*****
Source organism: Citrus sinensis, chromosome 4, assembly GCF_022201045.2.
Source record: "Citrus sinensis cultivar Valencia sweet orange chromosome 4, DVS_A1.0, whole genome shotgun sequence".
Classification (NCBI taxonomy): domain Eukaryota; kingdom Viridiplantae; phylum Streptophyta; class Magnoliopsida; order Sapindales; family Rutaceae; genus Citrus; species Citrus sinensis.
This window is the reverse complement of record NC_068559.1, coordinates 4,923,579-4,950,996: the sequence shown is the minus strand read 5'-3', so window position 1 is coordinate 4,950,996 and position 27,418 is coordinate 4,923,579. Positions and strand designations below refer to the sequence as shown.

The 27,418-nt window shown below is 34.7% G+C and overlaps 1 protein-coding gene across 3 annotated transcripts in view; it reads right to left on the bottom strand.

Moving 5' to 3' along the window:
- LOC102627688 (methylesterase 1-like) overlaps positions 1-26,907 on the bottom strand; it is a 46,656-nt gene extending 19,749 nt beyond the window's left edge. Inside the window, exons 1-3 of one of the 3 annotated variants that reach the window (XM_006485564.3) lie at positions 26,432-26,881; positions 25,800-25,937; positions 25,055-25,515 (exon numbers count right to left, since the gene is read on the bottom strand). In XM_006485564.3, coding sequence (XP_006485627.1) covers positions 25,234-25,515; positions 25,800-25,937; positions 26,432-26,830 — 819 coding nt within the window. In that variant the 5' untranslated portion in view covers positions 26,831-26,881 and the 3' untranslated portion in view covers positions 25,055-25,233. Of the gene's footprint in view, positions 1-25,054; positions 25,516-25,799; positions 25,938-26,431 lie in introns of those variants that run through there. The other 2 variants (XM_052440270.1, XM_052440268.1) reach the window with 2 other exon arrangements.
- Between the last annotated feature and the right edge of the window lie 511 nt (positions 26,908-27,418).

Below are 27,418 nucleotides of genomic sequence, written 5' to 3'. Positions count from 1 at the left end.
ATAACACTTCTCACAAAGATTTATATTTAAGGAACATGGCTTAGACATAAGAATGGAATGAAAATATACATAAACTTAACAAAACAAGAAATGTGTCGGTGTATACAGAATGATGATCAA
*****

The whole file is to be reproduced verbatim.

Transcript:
Source organism: Citrus sinensis, chromosome 4, assembly GCF_022201045.2.
Source record: "Citrus sinensis cultivar Valencia sweet orange chromosome 4, DVS_A1.0, whole genome shotgun sequence".
Classification (NCBI taxonomy): domain Eukaryota; kingdom Viridiplantae; phylum Streptophyta; class Magnoliopsida; order Sapindales; family Rutaceae; genus Citrus; species Citrus sinensis.
This window is the reverse complement of record NC_068559.1, coordinates 4,923,579-4,950,996: the sequence shown is the minus strand read 5'-3', so window position 1 is coordinate 4,950,996 and position 27,418 is coordinate 4,923,579. Positions and strand designations below refer to the sequence as shown.

The 27,418-nt window shown below is 34.7% G+C and overlaps 1 protein-coding gene across 3 annotated transcripts in view; it reads right to left on the bottom strand.

Moving 5' to 3' along the window:
- LOC102627688 (methylesterase 1-like) overlaps positions 1-26,907 on the bottom strand; it is a 46,656-nt gene extending 19,749 nt beyond the window's left edge. Inside the window, exons 1-3 of one of the 3 annotated variants that reach the window (XM_006485564.3) lie at positions 26,432-26,881; positions 25,800-25,937; positions 25,055-25,515 (exon numbers count right to left, since the gene is read on the bottom strand). In XM_006485564.3, coding sequence (XP_006485627.1) covers positions 25,234-25,515; positions 25,800-25,937; positions 26,432-26,830 — 819 coding nt within the window. In that variant the 5' untranslated portion in view covers positions 26,831-26,881 and the 3' untranslated portion in view covers positions 25,055-25,233. Of the gene's footprint in view, positions 1-25,054; positions 25,516-25,799; positions 25,938-26,431 lie in introns of those variants that run through there. The other 2 variants (XM_052440270.1, XM_052440268.1) reach the window with 2 other exon arrangements.
- Between the last annotated feature and the right edge of the window lie 511 nt (positions 26,908-27,418).

Below are 27,418 nucleotides of genomic sequence, written 5' to 3'. Positions count from 1 at the left end.
ATAACACTTCTCACAAAGATTTATATTTAAGGAACATGGCTTAGACATAAGAATGGAATGAAAATATACATAAACTTAACAAAACAAGAAATGTGTCGGTGTATACAGAATGATGATCAA